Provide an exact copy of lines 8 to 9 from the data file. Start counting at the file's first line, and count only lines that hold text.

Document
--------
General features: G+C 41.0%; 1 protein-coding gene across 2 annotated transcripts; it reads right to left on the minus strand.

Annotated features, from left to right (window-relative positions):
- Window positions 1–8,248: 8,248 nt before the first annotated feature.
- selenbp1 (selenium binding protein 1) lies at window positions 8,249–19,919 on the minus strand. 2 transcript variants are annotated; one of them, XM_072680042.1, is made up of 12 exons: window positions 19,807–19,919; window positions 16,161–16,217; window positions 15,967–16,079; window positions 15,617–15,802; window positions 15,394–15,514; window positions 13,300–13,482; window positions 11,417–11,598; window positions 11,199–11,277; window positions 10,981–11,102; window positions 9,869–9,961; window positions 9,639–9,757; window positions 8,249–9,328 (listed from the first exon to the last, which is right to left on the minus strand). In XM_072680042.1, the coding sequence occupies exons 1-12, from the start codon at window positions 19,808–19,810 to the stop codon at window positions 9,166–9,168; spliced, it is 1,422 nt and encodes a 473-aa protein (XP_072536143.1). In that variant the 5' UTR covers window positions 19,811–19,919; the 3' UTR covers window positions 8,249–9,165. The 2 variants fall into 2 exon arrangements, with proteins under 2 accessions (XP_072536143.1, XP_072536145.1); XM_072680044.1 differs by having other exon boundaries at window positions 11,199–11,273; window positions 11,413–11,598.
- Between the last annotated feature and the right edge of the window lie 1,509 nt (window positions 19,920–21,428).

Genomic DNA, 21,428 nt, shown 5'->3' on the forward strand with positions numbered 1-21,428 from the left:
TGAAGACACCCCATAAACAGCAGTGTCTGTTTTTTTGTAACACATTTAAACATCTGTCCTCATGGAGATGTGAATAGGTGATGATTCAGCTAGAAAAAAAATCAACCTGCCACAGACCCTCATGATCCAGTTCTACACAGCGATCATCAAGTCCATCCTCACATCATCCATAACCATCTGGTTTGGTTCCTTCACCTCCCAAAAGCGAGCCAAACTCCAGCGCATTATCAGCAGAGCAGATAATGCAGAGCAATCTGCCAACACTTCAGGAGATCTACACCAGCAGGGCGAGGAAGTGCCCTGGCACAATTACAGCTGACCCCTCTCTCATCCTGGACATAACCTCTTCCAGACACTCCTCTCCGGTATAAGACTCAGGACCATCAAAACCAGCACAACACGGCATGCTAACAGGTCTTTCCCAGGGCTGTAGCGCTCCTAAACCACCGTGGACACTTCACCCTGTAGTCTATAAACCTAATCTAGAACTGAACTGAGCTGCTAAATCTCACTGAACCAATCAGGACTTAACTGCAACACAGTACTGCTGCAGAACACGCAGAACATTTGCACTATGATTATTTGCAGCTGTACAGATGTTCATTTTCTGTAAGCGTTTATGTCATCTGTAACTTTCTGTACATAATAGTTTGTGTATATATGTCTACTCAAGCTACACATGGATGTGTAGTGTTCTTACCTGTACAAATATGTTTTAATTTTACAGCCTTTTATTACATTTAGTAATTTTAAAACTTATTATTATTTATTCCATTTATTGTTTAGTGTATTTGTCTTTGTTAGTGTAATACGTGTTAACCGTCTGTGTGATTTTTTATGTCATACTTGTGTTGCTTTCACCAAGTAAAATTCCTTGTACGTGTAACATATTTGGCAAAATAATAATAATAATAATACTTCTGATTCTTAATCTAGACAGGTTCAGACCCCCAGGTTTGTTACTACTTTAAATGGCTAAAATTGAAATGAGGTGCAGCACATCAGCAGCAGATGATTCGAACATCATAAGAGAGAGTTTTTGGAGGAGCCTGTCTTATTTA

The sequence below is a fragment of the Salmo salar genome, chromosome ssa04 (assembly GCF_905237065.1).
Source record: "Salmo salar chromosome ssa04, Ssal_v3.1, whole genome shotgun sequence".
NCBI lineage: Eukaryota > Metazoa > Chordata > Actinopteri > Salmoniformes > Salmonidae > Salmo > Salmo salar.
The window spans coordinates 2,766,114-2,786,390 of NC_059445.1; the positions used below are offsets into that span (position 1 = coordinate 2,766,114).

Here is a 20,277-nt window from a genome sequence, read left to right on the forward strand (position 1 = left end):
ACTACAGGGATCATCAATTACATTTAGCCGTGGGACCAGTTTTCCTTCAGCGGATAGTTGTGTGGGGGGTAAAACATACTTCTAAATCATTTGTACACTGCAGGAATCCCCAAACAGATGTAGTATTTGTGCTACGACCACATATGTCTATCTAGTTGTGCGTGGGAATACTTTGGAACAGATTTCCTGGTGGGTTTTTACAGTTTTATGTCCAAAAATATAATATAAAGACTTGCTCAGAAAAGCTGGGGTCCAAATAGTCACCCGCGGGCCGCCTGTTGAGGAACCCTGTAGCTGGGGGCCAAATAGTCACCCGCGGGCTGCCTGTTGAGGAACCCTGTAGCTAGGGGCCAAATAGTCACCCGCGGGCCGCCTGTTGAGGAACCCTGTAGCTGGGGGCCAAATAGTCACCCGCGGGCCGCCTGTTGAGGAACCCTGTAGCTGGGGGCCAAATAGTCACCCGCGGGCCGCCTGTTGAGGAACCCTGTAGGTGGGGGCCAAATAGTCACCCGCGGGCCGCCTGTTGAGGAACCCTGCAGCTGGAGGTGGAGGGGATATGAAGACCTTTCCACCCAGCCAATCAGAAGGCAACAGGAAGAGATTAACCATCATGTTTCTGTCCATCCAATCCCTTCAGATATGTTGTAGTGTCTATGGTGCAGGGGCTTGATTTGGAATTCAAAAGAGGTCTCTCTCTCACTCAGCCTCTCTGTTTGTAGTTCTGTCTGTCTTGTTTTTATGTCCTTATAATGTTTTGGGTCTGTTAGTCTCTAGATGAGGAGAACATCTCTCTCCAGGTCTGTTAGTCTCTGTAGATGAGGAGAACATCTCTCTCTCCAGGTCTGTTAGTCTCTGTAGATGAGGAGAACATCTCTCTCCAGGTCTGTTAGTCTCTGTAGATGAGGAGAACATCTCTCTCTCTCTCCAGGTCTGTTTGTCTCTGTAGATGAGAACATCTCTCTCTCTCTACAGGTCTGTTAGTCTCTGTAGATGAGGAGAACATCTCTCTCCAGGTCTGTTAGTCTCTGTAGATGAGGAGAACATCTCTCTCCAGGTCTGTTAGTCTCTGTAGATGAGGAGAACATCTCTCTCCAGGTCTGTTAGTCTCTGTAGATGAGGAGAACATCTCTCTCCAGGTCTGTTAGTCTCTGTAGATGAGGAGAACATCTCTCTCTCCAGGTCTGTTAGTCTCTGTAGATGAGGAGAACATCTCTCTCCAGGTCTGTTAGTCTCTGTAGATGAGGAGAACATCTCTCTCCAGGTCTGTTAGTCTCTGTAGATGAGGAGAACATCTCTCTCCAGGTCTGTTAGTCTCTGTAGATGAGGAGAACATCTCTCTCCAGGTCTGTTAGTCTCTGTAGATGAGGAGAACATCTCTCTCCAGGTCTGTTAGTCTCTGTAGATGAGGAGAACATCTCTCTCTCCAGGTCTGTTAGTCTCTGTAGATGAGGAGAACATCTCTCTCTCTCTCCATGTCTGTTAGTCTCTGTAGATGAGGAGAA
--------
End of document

The sequence below is a fragment of the Salmo salar genome, chromosome ssa04 (assembly GCF_905237065.1).
Source record: "Salmo salar chromosome ssa04, Ssal_v3.1, whole genome shotgun sequence".